Help your employees make the most of the hearing protection devices (HPDs) they wear by verifying that the noise reduction provided is adequate and that the HPDs are properly used, maintained and replaced.
The Noise Reduction Rating (NRR) is a description of how much noise reduction was measured on a group of well-trained hearing protection users who wore the HPD correctly in a laboratory test. As the science has evolved in hearing protection, it is becoming generally recognized that the best way to ensure the adequacy of a hearing protector for any specific worker is to the conduct fit testing to confirm that the expected level of attenuation is achieved (i.e., the proper type of protector was selected and is being used correctly). 3M strongly recommends the fit testing of hearing protectors. Although U.S. regulations do not yet address fit testing, OSHA regulation 29 CFR 1910.95 specifies that the NRR may be used to determine whether a particular hearing protector provides adequate protection within a given noise exposure in one of the following ways:
If your company uses A-weighting to measure the TWA noise exposure of employees, the OSHA method for determining adequacy of hearing protection using the NRR is shown below.
In the U.S., OSHA has provided guidance on how employers are to use the NRR to estimate the noise reduction obtained by employees. These examples are based on information in the OSHA Technical Manual section III, chapter 5, appendix E.
If your company uses A-weighting to measure the TWA noise exposure of employees, the OSHA method for determining adequacy of hearing protection using the NRR is shown in Example 1 above.
In Example 1, the protected exposure for a group of employees who wear this hearing protector is estimated to be 71 dBA. This protected exposure level is well below the OSHA PEL of 90 dB TWA so the hearing protector attenuation would be considered adequate for this exposure.
NOTE: When C-weighting is used to measure the TWA of employees, OSHA does not require use of the 7 dB correction to the NRR.
The practice of reducing the NRR value, or derating, is done to account for the difference between the NRR and the attenuation workers get when on the job. Since the 1980s, OSHA enforcement policy in the U.S. has been to apply a 50% derating to the NRR as a safety factor when employers use hearing protectors as a substitute for noise controls. See Example 2 to learn how to apply the OSHA 50% derating.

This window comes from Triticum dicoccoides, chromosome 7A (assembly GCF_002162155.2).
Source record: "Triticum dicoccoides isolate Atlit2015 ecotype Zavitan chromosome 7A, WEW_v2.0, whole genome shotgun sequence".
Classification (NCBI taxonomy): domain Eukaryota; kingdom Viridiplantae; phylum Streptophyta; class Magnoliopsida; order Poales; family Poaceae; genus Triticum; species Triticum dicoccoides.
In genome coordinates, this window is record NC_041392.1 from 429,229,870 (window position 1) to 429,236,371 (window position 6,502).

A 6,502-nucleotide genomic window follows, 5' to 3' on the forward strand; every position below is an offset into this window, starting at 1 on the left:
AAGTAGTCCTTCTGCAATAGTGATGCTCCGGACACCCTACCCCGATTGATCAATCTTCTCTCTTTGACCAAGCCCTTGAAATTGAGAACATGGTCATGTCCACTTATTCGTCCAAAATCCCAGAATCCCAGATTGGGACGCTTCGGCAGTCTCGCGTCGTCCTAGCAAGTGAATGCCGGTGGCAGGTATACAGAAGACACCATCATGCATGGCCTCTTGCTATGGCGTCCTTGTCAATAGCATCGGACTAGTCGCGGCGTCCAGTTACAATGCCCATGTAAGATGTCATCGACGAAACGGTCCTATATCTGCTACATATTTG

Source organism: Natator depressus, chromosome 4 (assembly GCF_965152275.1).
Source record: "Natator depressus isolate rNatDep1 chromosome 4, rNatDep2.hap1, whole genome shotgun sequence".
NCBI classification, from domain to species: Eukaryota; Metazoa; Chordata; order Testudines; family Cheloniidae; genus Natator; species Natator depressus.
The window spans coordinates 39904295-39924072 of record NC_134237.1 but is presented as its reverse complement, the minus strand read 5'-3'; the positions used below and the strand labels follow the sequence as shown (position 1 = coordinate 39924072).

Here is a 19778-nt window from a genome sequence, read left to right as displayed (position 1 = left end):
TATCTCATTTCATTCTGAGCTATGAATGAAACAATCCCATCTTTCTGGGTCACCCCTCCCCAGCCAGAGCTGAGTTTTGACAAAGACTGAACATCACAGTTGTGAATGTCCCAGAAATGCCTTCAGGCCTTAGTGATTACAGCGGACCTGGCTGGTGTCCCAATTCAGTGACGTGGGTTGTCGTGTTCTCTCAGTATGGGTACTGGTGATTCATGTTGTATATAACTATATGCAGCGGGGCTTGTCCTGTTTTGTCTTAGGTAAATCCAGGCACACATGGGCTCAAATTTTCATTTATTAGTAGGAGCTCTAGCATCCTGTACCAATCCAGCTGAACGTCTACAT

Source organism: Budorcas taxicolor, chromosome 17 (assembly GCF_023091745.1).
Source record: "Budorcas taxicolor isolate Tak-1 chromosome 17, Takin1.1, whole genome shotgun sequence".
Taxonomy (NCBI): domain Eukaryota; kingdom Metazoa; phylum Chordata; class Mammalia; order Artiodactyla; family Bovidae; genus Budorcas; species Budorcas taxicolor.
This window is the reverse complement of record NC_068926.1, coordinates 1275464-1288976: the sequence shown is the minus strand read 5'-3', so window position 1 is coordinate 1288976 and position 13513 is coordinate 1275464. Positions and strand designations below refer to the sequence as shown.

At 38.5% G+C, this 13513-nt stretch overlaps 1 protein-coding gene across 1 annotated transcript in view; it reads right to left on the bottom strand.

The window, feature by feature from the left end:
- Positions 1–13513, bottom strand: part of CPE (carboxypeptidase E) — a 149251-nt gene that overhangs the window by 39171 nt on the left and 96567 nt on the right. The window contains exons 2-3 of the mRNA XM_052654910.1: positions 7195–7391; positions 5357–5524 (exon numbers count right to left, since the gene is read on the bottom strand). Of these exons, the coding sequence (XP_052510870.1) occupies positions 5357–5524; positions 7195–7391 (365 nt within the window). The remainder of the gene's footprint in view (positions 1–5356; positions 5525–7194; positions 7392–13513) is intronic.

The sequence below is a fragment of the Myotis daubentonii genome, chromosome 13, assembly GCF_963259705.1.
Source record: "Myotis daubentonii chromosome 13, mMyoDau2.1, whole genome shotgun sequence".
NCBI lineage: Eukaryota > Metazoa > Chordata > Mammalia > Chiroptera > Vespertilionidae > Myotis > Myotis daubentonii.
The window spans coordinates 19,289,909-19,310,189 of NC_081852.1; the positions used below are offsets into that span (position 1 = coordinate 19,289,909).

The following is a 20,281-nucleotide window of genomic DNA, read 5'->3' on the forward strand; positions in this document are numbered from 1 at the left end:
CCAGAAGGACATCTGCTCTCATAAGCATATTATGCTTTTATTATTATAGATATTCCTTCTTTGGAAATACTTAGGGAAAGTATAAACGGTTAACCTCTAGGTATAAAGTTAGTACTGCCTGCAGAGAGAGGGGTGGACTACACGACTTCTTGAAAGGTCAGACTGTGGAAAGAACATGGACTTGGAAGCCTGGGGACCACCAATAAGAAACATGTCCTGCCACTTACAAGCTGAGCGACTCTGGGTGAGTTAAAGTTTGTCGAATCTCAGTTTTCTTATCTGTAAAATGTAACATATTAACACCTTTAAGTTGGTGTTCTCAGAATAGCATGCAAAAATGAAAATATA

In Example 2 above, the protected exposure for a group of employees who wear this hearing protector is estimated to be 83 dBA. This protected exposure level is below the OSHA PEL of 90 dB TWA so the employer who uses this hearing protector as a substitute for noise controls would likely be considered to be in compliance with OSHA noise control requirements.
Wearing earmuffs together with earplugs provides between 5-10 dB more noise reduction than either device worn by itself. The extra protection provided varies depending on the frequency of the sound.
In the U.S., OSHA allows employers to add 5 dB to whichever device has the highest NRR to estimate the combined protection when dual protection is worn. In most cases, this 5 dB adjustment is factored in after the NRR has been corrected for A-weighting and derating has been applied. See Example 3 above.
Always follow the User Instructions provided with the hearing protectors for fitting, cleaning & storage, and replacement of HPDs. In general, replace hearing protectors when they are damaged or no longer provide an effective noise-blocking seal.
Care: Headband and outside of cups are washable. Foam inserts inside cups are not. Replace bands when: damaged or they no longer provide enough tension to hold cups tightly over ears. Replace cushions and foam inserts: every six months or sooner if they are damaged or are no longer soft and pliable.
IMPORTANT NOTE: This information is based on selected current national requirements. Other country or local requirements may be different. Always consult User Instructions and follow local laws and regulations. This website contains an overview of general information and should not be relied upon to make specific decisions. Reading this information does not certify proficiency in safety and health. Information is current as of the date of publication, and requirements can change in the future. This information should not be relied upon in isolation, as the content is often accompanied by additional and/or clarifying information. All applicable laws and regulations must be followed.